Thailand's great leap backwards
Although the military junta which seized power in Thailand in 2014 has now managed to secure public approval for its draft constitution, this was hardly a real exercise of the people's will. As Tom Fawthrop explains, this move has effectively jettisoned the great democratic strides made by the country since the promulgation of the 1997 constitution.
THE country once known as Siam has been promoted by tourism authorities as 'Amazing Thailand' and the 'Land of Smiles', but for most Thai people, there has been little to smile about since the 2014 military coup and all the political mayhem, corruption and mass unrest that preceded it.
This is a coup-prone country. Thailand is living under the harshest repression since the 1976 coup that unleashed a storm of ultra-right vigilante groups backed by the military that forced more than 10,000 students and labour activists into the jungle.
The 2014 coup was not steeped in bloodshed, but the ruling military regime's draconian imposition of censorship and its prosecuting zeal have reached Orwellian 'Big Brother' levels for its unceasing campaign to clamp down on even the smallest gestures of anti-coup sentiment. General Prayuth Chan-ocha, the leader of the military junta and prime minister, has said that individuals who oppose him are in need of 'attitude adjustment', now a basis for arbitrary detention by the army.
On 7 August the junta proffered their draft constitution for public approval in a referendum, as a first step to garner some gloss of legitimacy since their dramatic seizure of power over two years ago. Key points that were to be decided in the referendum included:
* The constitution would allow for an unelected prime minister in the event of political deadlock and an unelected senate appointed by the junta, with seats reserved for military commanders to check the powers of elected lawmakers during a five-year transition period.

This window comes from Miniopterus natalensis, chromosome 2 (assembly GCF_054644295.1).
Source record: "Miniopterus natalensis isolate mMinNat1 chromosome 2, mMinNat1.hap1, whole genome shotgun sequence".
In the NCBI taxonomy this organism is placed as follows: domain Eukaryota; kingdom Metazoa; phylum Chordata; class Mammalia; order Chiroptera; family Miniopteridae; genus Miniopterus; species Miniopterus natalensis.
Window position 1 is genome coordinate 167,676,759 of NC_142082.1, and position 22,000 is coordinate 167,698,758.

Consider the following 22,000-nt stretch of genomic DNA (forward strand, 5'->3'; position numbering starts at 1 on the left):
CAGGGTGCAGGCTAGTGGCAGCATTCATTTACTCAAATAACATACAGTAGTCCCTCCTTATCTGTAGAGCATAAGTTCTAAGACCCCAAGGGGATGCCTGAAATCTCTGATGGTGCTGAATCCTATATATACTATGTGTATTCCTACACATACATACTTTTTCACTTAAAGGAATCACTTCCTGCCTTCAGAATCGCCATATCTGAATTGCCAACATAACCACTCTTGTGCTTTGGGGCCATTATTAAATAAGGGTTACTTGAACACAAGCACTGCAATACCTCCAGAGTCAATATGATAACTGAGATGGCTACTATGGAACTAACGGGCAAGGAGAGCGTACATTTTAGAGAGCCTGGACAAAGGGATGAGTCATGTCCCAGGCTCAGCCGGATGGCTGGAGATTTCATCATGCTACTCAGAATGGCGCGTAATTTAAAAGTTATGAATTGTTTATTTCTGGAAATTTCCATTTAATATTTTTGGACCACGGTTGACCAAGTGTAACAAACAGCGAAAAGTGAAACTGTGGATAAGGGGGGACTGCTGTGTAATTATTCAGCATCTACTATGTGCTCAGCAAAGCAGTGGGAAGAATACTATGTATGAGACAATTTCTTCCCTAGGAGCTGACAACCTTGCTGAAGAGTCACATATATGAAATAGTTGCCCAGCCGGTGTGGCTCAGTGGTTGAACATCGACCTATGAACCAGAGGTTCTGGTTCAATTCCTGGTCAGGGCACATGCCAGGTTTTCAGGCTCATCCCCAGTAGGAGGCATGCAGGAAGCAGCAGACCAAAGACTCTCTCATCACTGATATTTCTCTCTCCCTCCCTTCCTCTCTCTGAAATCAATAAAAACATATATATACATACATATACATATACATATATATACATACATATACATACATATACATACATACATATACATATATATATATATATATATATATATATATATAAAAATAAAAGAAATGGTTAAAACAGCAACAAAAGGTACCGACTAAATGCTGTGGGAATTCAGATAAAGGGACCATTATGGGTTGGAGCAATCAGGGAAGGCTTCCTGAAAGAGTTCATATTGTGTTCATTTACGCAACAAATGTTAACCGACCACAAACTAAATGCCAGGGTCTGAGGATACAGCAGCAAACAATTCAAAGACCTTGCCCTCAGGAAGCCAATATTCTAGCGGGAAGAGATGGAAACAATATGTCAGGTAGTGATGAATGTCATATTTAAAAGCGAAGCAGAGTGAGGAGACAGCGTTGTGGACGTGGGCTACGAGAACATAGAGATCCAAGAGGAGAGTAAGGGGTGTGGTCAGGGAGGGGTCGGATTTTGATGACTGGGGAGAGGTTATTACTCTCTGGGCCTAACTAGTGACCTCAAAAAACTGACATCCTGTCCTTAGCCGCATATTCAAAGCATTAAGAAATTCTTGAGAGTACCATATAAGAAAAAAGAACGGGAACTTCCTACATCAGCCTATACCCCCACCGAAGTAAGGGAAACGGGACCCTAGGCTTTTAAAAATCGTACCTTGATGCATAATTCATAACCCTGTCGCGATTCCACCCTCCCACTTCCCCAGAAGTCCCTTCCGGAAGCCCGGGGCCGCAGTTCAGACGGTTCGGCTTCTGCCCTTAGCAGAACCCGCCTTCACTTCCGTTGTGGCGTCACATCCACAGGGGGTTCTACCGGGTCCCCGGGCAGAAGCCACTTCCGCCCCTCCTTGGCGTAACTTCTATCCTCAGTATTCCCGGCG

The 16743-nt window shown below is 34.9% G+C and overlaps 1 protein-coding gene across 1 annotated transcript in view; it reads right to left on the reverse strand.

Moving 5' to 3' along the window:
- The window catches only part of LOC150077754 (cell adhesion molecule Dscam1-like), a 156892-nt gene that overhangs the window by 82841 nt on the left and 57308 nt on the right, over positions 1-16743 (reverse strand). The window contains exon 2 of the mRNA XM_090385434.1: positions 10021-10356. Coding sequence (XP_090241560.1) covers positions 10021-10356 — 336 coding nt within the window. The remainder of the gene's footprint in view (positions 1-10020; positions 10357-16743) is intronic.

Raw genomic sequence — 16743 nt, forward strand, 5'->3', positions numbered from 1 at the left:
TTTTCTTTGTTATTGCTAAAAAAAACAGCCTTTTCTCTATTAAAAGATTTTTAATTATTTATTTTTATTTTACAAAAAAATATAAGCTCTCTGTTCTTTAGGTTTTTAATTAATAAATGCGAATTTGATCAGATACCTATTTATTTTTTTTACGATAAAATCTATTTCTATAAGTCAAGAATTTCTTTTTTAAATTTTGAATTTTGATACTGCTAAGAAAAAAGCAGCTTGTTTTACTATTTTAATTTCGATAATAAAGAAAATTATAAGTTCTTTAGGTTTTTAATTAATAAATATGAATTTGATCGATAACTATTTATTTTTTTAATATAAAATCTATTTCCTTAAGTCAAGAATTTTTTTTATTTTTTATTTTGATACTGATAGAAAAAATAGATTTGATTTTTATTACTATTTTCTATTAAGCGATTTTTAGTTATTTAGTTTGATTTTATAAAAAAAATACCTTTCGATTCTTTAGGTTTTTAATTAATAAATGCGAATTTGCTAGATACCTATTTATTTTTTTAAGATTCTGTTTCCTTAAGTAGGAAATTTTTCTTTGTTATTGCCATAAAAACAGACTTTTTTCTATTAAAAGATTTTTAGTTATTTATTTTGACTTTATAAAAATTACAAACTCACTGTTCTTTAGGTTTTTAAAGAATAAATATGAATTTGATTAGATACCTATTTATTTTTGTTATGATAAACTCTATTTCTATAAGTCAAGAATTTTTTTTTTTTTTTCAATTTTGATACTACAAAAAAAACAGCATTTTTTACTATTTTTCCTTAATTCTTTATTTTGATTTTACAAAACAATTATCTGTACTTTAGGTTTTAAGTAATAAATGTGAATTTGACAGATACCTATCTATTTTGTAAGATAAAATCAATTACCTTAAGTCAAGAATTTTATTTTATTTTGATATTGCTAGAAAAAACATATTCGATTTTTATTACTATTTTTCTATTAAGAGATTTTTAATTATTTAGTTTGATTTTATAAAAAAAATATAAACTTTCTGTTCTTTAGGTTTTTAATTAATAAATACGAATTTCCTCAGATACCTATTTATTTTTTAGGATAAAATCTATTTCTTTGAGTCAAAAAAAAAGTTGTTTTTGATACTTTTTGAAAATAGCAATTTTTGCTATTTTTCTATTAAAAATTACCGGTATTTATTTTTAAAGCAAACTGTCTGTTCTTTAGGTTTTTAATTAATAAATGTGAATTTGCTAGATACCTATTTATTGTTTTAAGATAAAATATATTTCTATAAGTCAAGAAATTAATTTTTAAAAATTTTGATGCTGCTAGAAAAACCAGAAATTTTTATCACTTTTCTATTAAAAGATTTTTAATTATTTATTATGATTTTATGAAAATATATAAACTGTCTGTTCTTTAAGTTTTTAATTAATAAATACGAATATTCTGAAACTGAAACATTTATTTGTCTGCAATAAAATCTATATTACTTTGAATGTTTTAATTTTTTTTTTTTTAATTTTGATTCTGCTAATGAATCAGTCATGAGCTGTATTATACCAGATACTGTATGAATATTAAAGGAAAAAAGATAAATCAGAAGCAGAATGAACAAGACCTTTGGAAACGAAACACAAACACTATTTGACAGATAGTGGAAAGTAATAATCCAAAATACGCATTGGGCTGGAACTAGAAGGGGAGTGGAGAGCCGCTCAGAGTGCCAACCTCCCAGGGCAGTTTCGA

* Provisions in the charter would legally oblige any future government to follow the military's 20-year national development plan and allow military allies to take legal action against any government which does not adhere to the plan.
This would be a huge step backwards from the democratic provisions of the 1997 and 2006 constitutions in which the prime minister was required to be an elected member of parliament and the senate was also based on election.
Far from relaxing the state of repression so that a real debate could take place, the military set about framing the referendum campaign as a 'Yes only' campaign. A draconian Referendum Act that carried potential 10-year prison sentences for misrepresenting the draft, criticising its content or disrupting the vote was imposed on the process.
Prime Minister Prayuth brazenly declared that the Thai people 'have no rights to say that they disagree' with him: 'I don't allow anyone to debate or hold a press conference about the draft constitution. Yet they still disobey my orders. They will be arrested and jailed for 10 years. No one will be exempted, not even the media.'